It certainly would not do for the political class if the people of Brazil today fully understood the depth of the economic crisis they are in now, compared to the wealth and prosperity that prevailed in the days when Brazil had an emperor. Then again, perhaps something else is at work. Certainly, speaking for myself, it is hard for me to believe that anyone could be satisfied with the current state of most countries in the world if the people truly understood just how great they used to be, usually at a point in the past where traditional authority was firmly in place. I cannot help but think that the public must simply be ignorant of their own history, for if Brazilians today knew how magnificent the Empire of Brazil was, they would want nothing more than to return to that immediately and be done with the current ruling elite, a political class that is obviously hopelessly corrupt and which has stayed in power by manipulation, buying votes and selling people a totally illusory vision of pretended economic progress all the while they were emptying the state coffers and filling their own pockets.

Brazil desperately needs new leadership, a new direction and a new way of thinking about politics and economics. There are few royal pretenders in the world better fitted to saving their countries than HIH Prince Bertrand of Orleans-Braganza. He has exactly the faith, the values and the grasp political and economic knowledge that Brazil is most in need of. He is exactly what the doctor ordered, so to speak, if only the people would turn to him for leadership. Were that to happen, I have no doubt that a revived Empire of Brazil would soon be rising to rival the record of the original.


  1. Hi.

    I knew very little about the Monarchy in Brazil until today. I just researched His Imperial Highness Prince Bertrand and while researching I came across two other people Prince Luiz who is said to be the head of the family and de jure emperor. I have also found Prince Antonio who also seems to be seeking the crown. Please explain what's going on and who legally has right to the throne?

    1. Prince Luiz is head of the Imperial Family, Prince Bertrand and Prince Antonio are both his younger brothers. Prince Bertrand is second to Prince Luiz and is his heir. Prince Pedro Carlos is a nominal rival claimant but he is a republican. His claim comes from the fact that he is senior in the family but his grandfather renounced his claim to the throne, which is why most do not recognize him. Of course, there will always be some who insist that the renunciation was invalid, that you cannot renounce your rights to a throne, and so they insist that Prince Pedro is the rightful claimant. He doesn't have much of a following (he is not trying to have one really) and is not recognized by anyone I know as the real heir.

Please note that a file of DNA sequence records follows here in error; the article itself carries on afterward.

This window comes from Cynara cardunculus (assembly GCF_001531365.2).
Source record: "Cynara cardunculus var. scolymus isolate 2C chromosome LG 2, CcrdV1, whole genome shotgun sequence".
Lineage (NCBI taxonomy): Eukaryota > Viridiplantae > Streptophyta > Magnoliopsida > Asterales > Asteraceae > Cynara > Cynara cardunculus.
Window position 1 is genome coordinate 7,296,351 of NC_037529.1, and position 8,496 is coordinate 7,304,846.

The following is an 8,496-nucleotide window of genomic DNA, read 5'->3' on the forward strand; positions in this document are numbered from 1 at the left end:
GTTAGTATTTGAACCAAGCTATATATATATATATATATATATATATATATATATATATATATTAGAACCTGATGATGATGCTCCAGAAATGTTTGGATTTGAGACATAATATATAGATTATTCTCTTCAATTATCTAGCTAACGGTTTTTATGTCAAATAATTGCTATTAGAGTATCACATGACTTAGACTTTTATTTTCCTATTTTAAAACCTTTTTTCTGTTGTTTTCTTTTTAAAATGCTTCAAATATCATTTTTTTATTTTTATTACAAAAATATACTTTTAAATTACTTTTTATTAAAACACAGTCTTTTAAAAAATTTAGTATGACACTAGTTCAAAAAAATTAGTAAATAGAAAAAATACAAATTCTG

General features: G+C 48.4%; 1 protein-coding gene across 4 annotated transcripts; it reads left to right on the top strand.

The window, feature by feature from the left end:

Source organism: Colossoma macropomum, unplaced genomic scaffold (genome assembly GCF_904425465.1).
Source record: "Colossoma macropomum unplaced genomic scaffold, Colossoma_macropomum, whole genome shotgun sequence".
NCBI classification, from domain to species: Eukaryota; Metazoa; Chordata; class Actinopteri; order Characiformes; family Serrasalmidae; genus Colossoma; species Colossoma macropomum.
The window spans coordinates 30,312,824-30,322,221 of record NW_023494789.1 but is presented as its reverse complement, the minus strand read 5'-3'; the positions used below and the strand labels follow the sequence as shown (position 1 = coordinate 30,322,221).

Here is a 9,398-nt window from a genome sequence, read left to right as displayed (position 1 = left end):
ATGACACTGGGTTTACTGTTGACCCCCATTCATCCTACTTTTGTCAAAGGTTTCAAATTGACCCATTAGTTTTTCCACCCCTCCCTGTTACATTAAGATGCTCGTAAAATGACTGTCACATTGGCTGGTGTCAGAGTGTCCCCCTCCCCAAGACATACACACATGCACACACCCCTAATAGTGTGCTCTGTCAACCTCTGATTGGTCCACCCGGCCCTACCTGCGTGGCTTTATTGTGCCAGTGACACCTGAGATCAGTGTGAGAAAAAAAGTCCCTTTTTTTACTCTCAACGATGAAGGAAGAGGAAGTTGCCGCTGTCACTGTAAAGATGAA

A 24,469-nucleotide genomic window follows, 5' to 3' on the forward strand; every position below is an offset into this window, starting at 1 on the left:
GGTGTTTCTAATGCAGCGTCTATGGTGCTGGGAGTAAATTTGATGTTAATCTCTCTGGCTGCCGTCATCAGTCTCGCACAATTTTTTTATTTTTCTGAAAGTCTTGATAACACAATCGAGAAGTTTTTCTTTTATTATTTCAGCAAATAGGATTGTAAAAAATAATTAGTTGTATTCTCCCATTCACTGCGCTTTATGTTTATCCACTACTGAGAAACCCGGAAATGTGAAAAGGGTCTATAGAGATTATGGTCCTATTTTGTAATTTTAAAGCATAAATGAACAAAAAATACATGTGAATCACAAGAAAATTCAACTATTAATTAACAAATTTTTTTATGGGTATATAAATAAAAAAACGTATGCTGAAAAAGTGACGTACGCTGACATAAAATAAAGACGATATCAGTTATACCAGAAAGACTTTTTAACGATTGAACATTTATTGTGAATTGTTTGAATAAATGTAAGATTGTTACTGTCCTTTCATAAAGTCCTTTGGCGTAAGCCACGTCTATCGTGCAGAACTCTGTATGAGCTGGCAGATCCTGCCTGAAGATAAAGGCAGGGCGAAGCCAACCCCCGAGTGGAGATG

One thing you have to keep in mind, as just an unfortunate fact of life, is that if you look hard enough you can find someone disputing the succession of every monarchy and former monarchy in Europe. Spain, France, Britain, Italy, Germany, Russia, Romania, etc. At this point, you can always find someone somewhere who will dispute any monarch or would-be monarch in the western world. It's sad but that's just the way it is.

  2. You understand the reality of Brazil more than any current elected politician or protester. The country is lost, tired of the morally bankrupt ruling class, seeking something different, but seem drawn only towards messianic leftist leaders, instead of our rightful De Jure Emperor.

    Changing the topic here: How do you feel about Anton Bakov's Imperial Throne Microstate, that has Prince Karl Emich as Emperor Nicholas III?

    1. Anton Bakov seems to be an odd character to say the least


  3. "

    It seems that I was having problems sending comments, if you get way too many, I ask that you only accept this one.
    "I cannot help but think that the public must simply be ignorant of their own history, for if Brazilians today knew how magnificent the Empire of Brazil was, they would want nothing more than to return to that immediately and be done with the current ruling elite, a political class that is obviously hopelessly corrupt and which has stayed in power by manipulation, buying votes and selling people a totally illusory vision of pretended economic progress all the while they were emptying the state coffers and filling their own pockets."

    I don't think I could've said this any better. Sadly, it is the truth. Our history, in general, is either highly avoided by the school system or simply changed and manipulated to serve our socialist government. I have a flag of the Empire in my house and you would be amazed the amount of people (we're talking adults here, who have, for the most part, finished school) either mistake this flag for some other flag or outright have not idea where it's from.